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Comment Re:Oh For Crying Out Loud (Score 1) 161

This is more a discussion about mobile devices, which (unless you jailbreak them) don't trust the user.

Barring a root exploit (which do exist for a bit, and are patched when found), a keylogger on android is much less of a possibility. With Apple, the crypto is handled in hardware, and a keylogger gets to be near impossible (though phishing is not).

Comment Why no 6.6 KwH charging for the 2nd gen Volt? (Score 1) 229

I have read that the stock reply is that half the owners only use L1 charging; 120v. What about providing the option to the others who would prefer faster charging? Most pay chargers charge by time used which really makes the cost to charge a Volt not a good deal

Comment Re:Touch Server (Score 1) 681

If you have access, look at it over the last 6-7 years, it is brutal. Make sure you get installed rather than sales, MS keeps commissioning reports that somehow manage to not count Google, Facebook, Baidu, Tencent etc etc's servers. Not sure why though. :)

I can name a few possible scenarios, and I'll let you decide:

  • Ballmer had a notoriously short fuse and the company would rather pay for what he wanted to hear, not what they needed to hear.
  • Gartner, Forrester, et al were a bit intimidated by the piles of bodies in the C-level offices with gunshot wounds in them, and they liked the money.
  • Microsoft-commissioned reports aren't intended for market research, but rather publicity and their own marketing purposes. They don't publicize the ones they commission for actual research, because it's not pretty (especially since Windows 8/Server 2012).

Comment Re:term limits don't matter (Score 2) 247

Bingo. If there are millions of dollars in subsidies at stake or a multi-million dollar firm, paying a bunch of lawyers to take a bunch of lawyer-politicians to dinner and on vacations.

Force Congress to work securely from their respective state houses (make the lobbyists travel if they want to influence) and simplify the tax code (a recommendation of the President's Simpson-Bowles commission which only the GOP has embraced) and you'll go a long way to limit influence.

Comment Re:Fsck x86 (Score 1) 230

BTW x86 32-bit doesn't run on x86_64 either. The software and chips have emulation routines that allow it to happen. The same as happens with A64 that allows old A32 and T32 instructions to still run on the same chip.

Disregarding built-in microcode that converts CISC instructions into simpler RISC-like operations, this statement is not accurate. All x86-64 processors have the same native 32-bit registers and instructions that the original 386 had (some may be deprecated, but IIRC there is 100% compatibility). No hardware emulation is being done.

You may be confusing the virtual memory translation scheme (Wow64) that Windows uses to run 32-bit processes in Windows x64. Yes, there is some slight overhead, but it isn't considered to be emulation.

Comment Re:What about PHP on the JVM? (Score 5, Funny) 213

"Yes, that's just what the world needs: the rigorous code quality of PHP combined with the high performance and lightweight Java Virtual Machine."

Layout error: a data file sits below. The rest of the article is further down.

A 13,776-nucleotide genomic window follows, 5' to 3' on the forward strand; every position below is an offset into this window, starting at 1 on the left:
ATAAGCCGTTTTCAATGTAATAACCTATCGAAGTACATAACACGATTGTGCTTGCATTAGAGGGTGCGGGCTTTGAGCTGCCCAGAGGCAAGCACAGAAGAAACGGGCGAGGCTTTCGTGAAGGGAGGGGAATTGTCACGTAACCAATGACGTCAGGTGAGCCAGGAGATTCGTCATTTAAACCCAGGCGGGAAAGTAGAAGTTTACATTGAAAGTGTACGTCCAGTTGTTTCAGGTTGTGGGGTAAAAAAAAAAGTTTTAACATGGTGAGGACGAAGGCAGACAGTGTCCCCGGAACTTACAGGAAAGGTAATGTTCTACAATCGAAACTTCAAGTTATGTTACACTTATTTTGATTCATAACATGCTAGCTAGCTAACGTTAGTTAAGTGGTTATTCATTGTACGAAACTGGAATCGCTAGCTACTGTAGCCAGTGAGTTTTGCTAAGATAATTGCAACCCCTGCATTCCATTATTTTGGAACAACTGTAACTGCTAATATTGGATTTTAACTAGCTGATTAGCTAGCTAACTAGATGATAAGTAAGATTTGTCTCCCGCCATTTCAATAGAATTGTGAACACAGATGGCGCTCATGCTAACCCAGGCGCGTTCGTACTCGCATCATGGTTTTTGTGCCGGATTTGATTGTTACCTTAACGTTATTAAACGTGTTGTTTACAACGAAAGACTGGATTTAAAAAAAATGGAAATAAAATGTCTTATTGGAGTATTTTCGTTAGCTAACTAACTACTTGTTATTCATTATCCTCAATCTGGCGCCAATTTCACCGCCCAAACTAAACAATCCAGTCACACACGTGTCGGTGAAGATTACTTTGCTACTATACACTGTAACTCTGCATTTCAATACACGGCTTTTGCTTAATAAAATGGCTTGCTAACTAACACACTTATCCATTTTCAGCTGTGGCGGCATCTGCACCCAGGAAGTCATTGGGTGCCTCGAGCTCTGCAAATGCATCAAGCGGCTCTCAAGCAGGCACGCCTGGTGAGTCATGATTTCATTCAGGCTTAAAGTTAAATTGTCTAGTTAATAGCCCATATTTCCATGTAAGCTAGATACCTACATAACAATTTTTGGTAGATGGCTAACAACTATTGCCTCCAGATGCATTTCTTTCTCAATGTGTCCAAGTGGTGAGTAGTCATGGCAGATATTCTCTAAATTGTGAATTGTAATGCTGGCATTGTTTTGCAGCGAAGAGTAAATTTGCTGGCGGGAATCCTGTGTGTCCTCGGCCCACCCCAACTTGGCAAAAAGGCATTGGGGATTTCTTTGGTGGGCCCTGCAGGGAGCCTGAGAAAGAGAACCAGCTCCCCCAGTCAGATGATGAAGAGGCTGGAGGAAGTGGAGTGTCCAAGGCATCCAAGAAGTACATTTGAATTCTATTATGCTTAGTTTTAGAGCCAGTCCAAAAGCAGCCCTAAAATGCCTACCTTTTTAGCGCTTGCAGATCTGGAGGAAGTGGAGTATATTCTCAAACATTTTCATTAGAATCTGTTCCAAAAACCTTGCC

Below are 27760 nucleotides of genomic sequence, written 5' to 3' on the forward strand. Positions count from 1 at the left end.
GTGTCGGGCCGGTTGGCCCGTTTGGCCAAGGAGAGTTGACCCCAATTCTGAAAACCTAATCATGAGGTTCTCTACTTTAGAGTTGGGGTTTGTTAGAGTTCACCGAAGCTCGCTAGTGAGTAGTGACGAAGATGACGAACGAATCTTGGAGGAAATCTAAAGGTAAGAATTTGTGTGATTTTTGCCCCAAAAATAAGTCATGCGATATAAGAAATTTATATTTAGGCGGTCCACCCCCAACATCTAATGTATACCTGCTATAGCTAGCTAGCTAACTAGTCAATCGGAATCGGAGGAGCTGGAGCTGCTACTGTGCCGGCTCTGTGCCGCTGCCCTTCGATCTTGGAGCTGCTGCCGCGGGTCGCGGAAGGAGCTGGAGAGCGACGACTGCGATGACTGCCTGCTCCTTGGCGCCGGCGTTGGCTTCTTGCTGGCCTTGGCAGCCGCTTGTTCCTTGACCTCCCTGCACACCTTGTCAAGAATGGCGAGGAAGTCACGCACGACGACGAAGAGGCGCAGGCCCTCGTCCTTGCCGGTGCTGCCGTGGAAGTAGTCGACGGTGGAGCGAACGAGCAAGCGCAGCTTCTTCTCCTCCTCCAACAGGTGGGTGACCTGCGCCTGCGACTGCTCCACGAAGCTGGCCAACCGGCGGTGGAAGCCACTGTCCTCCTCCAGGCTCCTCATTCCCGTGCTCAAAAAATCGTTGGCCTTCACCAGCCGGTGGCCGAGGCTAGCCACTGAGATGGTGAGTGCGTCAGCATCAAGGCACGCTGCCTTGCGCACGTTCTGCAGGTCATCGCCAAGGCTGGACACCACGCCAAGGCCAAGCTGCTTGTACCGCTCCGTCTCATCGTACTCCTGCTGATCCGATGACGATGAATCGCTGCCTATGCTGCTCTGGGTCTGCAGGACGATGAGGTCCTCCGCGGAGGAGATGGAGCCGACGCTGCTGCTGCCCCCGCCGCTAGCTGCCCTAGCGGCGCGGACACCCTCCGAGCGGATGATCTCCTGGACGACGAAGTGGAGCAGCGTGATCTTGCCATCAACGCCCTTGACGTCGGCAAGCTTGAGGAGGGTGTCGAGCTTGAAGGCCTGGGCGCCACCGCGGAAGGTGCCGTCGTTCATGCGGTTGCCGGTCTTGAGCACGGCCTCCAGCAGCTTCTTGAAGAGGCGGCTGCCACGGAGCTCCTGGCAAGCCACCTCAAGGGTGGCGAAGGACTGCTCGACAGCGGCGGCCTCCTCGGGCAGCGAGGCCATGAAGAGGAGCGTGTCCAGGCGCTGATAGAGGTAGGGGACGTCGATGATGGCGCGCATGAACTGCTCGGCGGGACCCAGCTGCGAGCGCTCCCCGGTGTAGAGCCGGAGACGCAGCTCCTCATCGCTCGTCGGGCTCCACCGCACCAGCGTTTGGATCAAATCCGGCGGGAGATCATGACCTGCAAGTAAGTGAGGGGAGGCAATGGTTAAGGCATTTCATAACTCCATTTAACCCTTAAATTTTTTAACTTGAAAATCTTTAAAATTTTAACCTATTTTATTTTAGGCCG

Fortunately, I had already swallowed my coffee so the keyboard was safe.
However, your point is valid. Just because you can theoretically run something on something doesn't mean it's a good idea.
Anyway, I need to get back to writing a JVM in VBA. This is going to be the tits.

Comment Re:It's not a privacy policy (Score 2) 221

Moreover what about Terms of Use for the other content? I have not read the LG ToU, but it could be something as simple as 'hey we need to pass this information on and we will store it on your TV for you so you can use Netflix, iPlayer, etc. but we won't receive or store anything.'

Without a copy of the agreement, it's hard to tell how nefarious this is.

Comment Re:Coded language? (Score 3, Insightful) 475

A free market presumes competition, and it presumes regulation against perverse incentives. Neither are the case here... That strongly implies that they have no leg to stand on when they argue 'free markets' to bypass regulations being imposed on their networks.

I think you're restating what parent wrote (only in more detail):

Make the market free so there is someplace else to go

I believe we're all in agreement that cable companies clamoring for "free market" are hypocrites, as there has never really been a free market for communication service providers, and it's amusing (yet sad, since it's often effective) to see the rent seekers that cry "free market" and "deregulation" only when it benefits them. Govt-subsidized and sanctioned monopolies and duopolies aren't capitalism, and neither is the collusion that results when the barrier to entry is so large due to these monopolies.

If they really want a "free market" and "deregulation", then they shouldn't be opposed to more open (unlicensed) spectrum, rather than allowing the FCC to auction frequency blocks off to the highest bidder. They also shouldn't ask for public handouts to "build rural infrastructure" and then completely renege on their contractual obligations through legal loopholes and shell games.

"The fundamental principle of science, the definition almost, is this: the sole test of the validity of any idea is experiment." -- Richard P. Feynman